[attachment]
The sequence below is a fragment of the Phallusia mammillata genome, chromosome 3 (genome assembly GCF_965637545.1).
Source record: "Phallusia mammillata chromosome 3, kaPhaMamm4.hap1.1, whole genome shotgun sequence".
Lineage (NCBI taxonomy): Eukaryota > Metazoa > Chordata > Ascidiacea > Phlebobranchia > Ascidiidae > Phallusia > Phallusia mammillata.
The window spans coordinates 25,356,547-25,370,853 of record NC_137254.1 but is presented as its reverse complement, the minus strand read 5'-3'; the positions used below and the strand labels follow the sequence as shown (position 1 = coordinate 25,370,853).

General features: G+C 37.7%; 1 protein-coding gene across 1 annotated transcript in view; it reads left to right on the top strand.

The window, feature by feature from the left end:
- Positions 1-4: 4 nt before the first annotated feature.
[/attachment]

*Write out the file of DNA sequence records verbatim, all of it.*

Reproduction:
The sequence below is a fragment of the Phallusia mammillata genome, chromosome 3 (genome assembly GCF_965637545.1).
Source record: "Phallusia mammillata chromosome 3, kaPhaMamm4.hap1.1, whole genome shotgun sequence".
Lineage (NCBI taxonomy): Eukaryota > Metazoa > Chordata > Ascidiacea > Phlebobranchia > Ascidiidae > Phallusia > Phallusia mammillata.
The window spans coordinates 25,356,547-25,370,853 of record NC_137254.1 but is presented as its reverse complement, the minus strand read 5'-3'; the positions used below and the strand labels follow the sequence as shown (position 1 = coordinate 25,370,853).

General features: G+C 37.7%; 1 protein-coding gene across 1 annotated transcript in view; it reads left to right on the top strand.

The window, feature by feature from the left end:
- Positions 1-4: 4 nt before the first annotated feature.